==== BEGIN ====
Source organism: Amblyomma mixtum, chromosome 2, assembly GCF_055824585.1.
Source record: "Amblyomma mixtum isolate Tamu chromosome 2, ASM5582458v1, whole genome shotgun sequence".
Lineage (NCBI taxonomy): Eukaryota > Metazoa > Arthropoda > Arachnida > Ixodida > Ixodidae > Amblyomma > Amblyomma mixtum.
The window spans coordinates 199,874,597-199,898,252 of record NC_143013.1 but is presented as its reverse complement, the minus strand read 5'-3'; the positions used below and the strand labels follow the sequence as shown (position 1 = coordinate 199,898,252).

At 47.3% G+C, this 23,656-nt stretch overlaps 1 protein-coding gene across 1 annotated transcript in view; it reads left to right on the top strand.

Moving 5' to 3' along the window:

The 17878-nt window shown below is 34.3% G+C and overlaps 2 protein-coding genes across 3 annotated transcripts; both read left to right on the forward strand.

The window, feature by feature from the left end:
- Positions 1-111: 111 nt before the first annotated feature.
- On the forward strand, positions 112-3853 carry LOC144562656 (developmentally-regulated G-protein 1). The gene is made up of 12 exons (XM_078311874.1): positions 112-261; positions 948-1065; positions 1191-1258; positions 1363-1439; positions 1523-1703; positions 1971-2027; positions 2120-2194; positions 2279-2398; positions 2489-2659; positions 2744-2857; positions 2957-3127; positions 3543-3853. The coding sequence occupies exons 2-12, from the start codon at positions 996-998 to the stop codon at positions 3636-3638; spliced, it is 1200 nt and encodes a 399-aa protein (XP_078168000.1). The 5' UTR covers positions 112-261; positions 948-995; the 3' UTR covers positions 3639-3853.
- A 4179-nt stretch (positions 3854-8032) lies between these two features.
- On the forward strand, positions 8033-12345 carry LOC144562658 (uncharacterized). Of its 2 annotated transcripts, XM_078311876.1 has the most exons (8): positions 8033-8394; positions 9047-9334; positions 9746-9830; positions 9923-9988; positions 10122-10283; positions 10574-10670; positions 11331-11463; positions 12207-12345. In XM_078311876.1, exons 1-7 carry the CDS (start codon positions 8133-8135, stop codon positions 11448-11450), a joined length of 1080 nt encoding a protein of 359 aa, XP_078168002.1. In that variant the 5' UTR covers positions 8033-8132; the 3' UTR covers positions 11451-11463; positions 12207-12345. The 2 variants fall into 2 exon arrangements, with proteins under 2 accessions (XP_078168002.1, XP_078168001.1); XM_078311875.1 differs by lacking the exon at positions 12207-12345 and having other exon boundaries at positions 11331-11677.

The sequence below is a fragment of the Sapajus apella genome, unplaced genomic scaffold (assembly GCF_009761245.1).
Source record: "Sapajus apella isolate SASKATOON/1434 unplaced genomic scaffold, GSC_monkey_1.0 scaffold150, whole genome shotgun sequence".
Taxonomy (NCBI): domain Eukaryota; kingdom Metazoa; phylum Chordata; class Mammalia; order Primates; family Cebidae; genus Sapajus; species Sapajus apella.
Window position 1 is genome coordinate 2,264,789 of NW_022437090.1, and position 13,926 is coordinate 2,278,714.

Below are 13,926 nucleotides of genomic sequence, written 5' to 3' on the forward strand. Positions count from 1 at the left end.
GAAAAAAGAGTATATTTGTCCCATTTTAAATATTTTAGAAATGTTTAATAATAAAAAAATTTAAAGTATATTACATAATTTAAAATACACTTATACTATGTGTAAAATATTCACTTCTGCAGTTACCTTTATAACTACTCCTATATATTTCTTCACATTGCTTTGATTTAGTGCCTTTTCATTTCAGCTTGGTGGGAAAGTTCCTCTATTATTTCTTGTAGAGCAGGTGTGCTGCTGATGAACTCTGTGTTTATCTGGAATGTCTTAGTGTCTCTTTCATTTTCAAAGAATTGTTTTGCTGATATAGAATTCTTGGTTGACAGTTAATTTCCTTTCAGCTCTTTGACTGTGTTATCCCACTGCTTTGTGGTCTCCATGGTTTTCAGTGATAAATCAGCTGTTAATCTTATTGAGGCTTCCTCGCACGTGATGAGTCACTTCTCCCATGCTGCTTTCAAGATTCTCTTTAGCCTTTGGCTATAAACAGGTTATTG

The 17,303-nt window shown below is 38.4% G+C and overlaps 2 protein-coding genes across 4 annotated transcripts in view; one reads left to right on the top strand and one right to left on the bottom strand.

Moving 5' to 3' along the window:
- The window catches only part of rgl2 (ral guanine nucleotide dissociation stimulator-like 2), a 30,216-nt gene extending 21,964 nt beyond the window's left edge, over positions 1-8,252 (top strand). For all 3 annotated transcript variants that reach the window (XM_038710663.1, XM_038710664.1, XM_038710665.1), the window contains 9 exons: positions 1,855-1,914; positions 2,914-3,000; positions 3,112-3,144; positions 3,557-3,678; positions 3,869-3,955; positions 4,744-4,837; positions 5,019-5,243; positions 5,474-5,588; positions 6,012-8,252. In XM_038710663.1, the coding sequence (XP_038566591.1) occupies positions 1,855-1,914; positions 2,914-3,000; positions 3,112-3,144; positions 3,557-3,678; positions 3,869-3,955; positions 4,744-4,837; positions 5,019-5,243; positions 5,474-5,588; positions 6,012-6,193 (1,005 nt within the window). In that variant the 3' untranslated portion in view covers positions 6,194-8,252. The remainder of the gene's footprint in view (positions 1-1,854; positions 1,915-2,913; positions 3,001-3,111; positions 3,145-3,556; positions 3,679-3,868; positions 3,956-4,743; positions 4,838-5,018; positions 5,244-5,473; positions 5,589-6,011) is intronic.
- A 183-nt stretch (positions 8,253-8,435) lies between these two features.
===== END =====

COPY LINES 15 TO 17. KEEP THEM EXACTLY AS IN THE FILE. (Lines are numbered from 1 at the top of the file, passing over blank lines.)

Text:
Taxonomy (NCBI): domain Eukaryota; kingdom Metazoa; phylum Chordata; class Mammalia; order Primates; family Cebidae; genus Sapajus; species Sapajus apella.
Window position 1 is genome coordinate 2,264,789 of NW_022437090.1, and position 13,926 is coordinate 2,278,714.

Below are 13,926 nucleotides of genomic sequence, written 5' to 3' on the forward strand. Positions count from 1 at the left end.